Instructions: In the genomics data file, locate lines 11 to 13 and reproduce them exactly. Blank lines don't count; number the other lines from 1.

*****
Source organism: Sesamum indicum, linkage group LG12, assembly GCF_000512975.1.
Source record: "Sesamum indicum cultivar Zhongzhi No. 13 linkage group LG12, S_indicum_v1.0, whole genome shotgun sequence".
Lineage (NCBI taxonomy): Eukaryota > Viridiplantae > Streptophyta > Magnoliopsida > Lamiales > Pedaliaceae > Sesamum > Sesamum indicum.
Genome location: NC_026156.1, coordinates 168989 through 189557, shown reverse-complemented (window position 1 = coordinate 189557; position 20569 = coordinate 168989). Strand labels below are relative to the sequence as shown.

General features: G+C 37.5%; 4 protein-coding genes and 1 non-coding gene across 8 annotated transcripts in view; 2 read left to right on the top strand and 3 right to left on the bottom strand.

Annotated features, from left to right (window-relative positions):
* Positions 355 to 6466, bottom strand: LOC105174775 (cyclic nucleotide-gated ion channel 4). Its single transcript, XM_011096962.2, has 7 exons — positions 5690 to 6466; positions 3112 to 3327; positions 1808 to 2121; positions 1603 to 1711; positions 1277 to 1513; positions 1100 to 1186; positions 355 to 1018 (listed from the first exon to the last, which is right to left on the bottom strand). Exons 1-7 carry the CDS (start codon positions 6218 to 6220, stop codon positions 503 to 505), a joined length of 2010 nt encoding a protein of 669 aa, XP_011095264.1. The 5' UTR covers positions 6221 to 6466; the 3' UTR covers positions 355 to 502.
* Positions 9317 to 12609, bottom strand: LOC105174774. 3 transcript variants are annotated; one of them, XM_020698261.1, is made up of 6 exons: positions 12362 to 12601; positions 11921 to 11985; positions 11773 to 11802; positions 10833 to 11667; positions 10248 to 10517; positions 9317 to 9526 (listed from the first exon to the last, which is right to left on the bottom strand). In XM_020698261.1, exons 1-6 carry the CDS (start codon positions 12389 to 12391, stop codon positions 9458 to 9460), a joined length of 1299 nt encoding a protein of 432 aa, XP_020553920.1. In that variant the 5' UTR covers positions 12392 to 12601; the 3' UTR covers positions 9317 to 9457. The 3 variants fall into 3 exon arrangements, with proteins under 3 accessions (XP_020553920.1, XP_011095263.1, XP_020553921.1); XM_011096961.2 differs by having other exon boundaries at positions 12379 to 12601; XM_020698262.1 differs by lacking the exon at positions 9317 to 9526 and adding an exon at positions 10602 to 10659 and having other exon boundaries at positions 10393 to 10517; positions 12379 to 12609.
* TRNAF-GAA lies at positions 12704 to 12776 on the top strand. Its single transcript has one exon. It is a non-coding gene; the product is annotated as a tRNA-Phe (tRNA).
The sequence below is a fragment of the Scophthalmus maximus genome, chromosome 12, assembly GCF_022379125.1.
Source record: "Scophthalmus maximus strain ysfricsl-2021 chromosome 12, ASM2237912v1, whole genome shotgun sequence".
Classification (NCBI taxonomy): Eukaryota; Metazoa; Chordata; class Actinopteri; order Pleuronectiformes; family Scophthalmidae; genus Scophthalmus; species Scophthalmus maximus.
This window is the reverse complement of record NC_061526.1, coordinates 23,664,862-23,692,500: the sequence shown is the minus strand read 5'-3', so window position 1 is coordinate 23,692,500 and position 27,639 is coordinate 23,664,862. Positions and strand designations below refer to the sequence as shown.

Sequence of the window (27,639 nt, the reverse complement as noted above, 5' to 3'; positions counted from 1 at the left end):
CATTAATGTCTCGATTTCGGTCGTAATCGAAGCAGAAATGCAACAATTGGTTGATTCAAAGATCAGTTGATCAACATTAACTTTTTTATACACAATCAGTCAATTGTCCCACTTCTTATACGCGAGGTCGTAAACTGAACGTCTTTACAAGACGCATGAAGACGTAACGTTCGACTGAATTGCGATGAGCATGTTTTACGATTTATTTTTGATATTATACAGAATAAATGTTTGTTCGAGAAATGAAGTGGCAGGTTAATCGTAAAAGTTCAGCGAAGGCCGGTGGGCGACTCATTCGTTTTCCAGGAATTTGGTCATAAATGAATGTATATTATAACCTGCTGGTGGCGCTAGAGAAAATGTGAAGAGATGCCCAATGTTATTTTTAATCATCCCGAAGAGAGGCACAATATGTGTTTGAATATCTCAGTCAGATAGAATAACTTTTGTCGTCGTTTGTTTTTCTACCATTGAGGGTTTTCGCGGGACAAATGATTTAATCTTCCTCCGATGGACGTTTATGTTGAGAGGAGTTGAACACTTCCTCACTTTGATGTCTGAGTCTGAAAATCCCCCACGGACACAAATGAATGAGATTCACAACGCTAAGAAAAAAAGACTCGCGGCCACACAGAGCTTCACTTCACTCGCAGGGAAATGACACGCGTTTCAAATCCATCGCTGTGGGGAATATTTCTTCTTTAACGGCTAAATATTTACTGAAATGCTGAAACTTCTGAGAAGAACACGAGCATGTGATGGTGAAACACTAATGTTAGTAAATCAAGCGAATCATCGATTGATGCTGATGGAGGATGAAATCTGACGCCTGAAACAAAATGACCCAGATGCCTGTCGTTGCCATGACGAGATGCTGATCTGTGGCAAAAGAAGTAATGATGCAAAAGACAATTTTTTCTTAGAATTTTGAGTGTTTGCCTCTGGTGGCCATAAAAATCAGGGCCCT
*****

Source record: "Scophthalmus maximus strain ysfricsl-2021 chromosome 12, ASM2237912v1, whole genome shotgun sequence".
Classification (NCBI taxonomy): Eukaryota; Metazoa; Chordata; class Actinopteri; order Pleuronectiformes; family Scophthalmidae; genus Scophthalmus; species Scophthalmus maximus.
This window is the reverse complement of record NC_061526.1, coordinates 23,664,862-23,692,500: the sequence shown is the minus strand read 5'-3', so window position 1 is coordinate 23,692,500 and position 27,639 is coordinate 23,664,862. Positions and strand designations below refer to the sequence as shown.